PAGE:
Consider in infants with severe respiratory distress or apnoea .
Chest physiotherapy This is not recommended .
However it may be used in infants receiving intensive care .
Chest physiotherapy
This is not recommended .
However it may be used in infants receiving intensive care .
Take steps to prevent nosocomial spread of bronchiolitis Hand decontamination with alcohol based rubs: Essential step to prevent the nosocomial spread of Respiratory Syncytial virus (RSV) .
Health education: Educating the family members and care givers on hand sanitation can reduce the nosocomial spread of RSV .
Take steps to prevent nosocomial spread of bronchiolitis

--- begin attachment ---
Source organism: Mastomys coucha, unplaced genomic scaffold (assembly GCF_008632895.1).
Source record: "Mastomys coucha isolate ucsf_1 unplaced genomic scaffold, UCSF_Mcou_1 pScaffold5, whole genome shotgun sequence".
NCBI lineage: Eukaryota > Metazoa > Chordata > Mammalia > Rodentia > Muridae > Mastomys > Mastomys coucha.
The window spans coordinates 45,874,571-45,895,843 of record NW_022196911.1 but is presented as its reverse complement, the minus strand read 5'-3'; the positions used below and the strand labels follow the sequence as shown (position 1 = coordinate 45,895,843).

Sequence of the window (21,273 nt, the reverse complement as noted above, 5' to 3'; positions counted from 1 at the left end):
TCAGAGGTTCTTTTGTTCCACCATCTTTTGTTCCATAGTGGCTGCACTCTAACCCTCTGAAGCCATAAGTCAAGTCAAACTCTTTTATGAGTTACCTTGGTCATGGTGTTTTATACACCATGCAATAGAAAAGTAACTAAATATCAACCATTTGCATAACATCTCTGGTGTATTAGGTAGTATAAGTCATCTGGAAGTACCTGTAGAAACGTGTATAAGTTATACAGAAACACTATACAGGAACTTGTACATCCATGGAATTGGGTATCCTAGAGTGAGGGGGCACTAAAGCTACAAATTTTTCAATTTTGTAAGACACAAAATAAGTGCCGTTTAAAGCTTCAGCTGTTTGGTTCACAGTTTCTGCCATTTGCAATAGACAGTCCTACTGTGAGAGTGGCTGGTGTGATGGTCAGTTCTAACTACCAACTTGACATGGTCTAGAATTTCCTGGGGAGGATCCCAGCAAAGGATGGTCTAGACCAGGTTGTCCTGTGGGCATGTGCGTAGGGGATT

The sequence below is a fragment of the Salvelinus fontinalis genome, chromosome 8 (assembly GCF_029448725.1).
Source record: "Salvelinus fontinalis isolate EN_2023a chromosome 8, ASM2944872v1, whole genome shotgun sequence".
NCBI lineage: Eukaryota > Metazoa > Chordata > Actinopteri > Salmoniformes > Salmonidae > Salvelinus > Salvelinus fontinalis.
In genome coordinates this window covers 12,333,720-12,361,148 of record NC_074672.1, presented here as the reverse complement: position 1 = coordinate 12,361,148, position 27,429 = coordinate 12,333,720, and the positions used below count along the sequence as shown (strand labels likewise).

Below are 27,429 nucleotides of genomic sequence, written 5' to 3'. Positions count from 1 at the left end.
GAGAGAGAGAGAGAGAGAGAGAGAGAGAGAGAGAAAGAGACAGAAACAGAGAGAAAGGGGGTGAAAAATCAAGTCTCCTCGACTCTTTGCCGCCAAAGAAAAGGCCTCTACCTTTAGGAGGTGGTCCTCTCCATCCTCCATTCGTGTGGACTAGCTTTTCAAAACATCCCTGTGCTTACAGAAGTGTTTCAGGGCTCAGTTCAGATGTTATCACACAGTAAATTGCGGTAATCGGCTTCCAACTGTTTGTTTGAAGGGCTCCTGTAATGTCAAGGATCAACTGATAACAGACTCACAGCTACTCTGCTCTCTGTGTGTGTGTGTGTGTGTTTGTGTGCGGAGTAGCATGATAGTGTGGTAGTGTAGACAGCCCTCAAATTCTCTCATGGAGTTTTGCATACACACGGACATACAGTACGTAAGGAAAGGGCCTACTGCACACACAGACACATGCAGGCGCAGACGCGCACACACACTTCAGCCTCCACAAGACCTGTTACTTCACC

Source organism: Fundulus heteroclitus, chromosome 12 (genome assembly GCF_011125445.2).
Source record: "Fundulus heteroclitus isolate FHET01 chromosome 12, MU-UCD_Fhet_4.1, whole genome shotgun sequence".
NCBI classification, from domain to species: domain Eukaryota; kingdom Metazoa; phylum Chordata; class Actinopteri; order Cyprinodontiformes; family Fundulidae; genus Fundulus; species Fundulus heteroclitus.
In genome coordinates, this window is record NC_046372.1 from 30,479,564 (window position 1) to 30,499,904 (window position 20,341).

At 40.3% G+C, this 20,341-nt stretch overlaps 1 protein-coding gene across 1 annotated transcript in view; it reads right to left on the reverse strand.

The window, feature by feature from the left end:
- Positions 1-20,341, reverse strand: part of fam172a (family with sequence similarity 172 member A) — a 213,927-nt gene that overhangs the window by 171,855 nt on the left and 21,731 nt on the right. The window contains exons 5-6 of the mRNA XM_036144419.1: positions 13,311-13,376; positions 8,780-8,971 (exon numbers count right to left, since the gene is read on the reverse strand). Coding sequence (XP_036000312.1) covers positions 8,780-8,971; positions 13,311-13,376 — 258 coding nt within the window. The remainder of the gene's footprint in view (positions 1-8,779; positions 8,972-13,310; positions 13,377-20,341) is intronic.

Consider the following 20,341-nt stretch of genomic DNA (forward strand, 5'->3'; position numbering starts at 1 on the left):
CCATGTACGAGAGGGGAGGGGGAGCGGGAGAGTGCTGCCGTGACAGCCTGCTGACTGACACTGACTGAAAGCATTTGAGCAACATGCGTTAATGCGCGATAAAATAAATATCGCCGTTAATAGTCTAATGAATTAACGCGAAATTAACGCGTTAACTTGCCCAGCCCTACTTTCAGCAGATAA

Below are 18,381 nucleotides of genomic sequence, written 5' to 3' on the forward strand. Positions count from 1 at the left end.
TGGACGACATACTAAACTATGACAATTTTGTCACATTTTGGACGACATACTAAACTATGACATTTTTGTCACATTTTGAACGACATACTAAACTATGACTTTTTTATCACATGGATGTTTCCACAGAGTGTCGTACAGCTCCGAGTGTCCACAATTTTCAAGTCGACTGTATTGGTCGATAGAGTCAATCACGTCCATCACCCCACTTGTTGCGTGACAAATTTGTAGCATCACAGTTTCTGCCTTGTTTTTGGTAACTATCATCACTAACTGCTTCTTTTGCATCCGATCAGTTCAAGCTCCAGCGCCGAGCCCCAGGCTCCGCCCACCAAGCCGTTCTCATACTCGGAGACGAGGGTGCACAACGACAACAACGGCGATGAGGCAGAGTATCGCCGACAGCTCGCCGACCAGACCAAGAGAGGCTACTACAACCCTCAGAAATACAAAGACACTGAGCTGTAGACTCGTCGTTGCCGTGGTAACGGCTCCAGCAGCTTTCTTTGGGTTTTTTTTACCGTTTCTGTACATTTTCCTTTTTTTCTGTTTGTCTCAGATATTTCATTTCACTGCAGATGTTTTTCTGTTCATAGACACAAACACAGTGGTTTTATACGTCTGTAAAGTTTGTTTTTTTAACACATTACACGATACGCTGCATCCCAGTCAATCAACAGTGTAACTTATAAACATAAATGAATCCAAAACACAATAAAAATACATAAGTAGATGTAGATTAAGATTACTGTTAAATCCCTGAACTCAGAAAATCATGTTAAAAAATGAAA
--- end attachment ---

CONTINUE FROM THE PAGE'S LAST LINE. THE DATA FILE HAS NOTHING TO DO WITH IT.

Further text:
Hand decontamination with alcohol based rubs: Essential step to prevent the nosocomial spread of Respiratory Syncytial virus (RSV) .
Health education: Educating the family members and care givers on hand sanitation can reduce the nosocomial spread of RSV .
Health education to mother and other family members Education on breast feeding and preventing the child from exposure to passive smoking is important in reducing the child's risk of having lower respiratory tract infections in the future . Health education to mother and other family members
Education on breast feeding and preventing the child from exposure to passive smoking is important in reducing the child's risk of having lower respiratory tract infections in the future .

Management - Specific

Fact Explanation
Therapy with bronchodilators Not recommended for treatment of acute bronchiolitis in infants .
However a trial of alpha or beta adrenergic mediaction can be tried and it should only be continued if there is a documented positive response .
Therapy with bronchodilators